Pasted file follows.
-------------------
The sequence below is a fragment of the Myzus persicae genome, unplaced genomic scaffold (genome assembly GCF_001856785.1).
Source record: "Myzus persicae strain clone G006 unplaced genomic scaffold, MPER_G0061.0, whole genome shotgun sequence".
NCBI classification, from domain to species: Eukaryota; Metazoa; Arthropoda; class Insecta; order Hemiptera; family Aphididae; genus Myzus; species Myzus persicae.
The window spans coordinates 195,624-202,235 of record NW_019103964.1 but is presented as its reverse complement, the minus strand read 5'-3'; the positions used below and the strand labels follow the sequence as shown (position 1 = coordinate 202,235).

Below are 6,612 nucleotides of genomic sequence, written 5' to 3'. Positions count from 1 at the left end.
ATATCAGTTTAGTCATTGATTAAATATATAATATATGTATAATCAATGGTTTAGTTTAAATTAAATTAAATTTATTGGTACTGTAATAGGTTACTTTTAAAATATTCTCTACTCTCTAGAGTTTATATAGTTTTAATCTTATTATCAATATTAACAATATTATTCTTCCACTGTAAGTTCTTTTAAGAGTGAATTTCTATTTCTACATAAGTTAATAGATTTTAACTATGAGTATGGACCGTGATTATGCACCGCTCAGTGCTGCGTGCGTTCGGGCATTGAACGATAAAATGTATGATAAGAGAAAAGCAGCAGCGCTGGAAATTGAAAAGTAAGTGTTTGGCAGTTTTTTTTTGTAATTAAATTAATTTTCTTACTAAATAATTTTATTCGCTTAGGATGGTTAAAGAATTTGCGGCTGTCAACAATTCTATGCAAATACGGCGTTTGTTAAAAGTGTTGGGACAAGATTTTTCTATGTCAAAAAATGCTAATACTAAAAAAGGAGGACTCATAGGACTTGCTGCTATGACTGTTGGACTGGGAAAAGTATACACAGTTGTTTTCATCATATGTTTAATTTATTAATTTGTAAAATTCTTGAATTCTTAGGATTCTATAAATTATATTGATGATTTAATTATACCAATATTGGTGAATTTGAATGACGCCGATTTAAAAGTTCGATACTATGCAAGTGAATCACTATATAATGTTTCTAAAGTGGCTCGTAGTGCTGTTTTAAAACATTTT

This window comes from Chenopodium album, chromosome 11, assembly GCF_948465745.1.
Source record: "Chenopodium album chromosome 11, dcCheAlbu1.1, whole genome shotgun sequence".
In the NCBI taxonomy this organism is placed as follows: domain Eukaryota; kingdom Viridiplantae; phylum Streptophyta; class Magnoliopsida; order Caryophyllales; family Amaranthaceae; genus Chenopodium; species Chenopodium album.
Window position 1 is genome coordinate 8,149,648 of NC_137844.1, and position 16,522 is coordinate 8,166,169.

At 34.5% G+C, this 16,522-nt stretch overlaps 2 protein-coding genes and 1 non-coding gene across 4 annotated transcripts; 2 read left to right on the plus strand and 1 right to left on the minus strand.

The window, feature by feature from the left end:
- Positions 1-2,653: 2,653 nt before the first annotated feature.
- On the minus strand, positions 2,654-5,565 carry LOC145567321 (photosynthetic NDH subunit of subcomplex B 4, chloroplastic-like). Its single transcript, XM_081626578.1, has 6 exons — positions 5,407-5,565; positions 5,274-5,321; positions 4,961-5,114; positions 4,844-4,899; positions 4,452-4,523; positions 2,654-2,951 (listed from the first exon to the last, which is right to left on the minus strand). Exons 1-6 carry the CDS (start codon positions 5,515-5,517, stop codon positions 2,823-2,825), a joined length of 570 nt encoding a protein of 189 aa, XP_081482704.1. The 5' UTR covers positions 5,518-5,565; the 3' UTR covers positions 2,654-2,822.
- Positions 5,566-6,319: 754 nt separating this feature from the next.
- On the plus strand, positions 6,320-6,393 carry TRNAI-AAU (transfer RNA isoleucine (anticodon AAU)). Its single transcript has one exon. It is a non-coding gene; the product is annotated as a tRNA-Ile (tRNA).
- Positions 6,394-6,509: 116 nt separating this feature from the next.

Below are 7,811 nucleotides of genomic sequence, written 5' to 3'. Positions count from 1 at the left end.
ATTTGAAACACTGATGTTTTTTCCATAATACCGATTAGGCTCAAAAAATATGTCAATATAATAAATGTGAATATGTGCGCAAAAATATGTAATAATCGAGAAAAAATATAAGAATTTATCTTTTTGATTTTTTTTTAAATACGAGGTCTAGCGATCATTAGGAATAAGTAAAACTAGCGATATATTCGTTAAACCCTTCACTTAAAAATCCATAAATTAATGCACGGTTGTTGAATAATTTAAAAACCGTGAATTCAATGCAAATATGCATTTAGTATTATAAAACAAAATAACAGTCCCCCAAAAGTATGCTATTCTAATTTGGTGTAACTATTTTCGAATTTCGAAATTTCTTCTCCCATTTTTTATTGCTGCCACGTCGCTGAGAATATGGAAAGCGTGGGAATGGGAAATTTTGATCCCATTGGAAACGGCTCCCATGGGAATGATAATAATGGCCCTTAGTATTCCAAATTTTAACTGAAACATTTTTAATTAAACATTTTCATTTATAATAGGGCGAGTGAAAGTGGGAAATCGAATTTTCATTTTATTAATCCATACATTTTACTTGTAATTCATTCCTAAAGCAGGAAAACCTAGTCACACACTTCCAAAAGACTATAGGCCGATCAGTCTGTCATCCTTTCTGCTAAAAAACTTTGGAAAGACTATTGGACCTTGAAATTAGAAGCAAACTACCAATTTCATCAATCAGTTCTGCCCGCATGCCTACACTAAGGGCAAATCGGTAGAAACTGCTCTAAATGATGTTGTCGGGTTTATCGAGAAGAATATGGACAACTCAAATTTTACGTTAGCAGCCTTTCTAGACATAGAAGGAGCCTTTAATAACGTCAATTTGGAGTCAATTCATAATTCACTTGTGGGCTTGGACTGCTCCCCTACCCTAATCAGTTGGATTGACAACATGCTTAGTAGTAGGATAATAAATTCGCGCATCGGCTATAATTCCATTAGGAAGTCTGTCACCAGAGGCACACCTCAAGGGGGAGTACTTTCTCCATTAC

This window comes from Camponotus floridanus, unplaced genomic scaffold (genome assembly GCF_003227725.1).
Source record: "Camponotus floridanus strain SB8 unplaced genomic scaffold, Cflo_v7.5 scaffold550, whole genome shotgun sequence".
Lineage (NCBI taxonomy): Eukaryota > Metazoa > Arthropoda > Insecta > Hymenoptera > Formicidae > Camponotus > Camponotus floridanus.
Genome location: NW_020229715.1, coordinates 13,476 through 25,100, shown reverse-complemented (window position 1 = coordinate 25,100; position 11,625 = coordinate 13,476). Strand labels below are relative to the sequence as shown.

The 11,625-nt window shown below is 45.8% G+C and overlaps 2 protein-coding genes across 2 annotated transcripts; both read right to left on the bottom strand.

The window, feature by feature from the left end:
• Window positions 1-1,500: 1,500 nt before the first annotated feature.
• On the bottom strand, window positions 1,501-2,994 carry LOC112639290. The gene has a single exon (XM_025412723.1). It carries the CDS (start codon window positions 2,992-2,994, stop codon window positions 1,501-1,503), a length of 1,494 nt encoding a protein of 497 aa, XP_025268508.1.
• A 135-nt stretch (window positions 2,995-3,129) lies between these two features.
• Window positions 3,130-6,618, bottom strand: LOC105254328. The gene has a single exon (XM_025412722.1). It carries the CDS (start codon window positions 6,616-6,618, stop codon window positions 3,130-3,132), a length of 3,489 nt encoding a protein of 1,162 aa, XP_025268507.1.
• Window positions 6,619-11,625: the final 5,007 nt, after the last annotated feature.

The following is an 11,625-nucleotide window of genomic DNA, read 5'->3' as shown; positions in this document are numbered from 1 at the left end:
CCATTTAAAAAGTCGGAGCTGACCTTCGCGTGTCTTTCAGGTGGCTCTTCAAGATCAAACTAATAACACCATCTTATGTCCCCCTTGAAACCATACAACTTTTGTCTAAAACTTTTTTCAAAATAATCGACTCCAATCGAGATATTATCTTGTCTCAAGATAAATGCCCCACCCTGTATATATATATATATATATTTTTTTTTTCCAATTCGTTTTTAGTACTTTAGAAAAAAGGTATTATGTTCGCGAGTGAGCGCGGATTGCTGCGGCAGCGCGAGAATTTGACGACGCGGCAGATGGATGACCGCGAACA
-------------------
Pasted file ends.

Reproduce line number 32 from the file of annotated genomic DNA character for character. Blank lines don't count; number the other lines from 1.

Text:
CCATTTAAAAAGTCGGAGCTGACCTTCGCGTGTCTTTCAGGTGGCTCTTCAAGATCAAACTAATAACACCATCTTATGTCCCCCTTGAAACCATACAACTTTTGTCTAAAACTTTTTTCAAAATAATCGACTCCAATCGAGATATTATCTTGTCTCAAGATAAATGCCCCACCCTGTATATATATATATATATATTTTTTTTTTCCAATTCGTTTTTAGTACTTTAGAAAAAAGGTATTATGTTCGCGAGTGAGCGCGGATTGCTGCGGCAGCGCGAGAATTTGACGACGCGGCAGATGGATGACCGCGAACA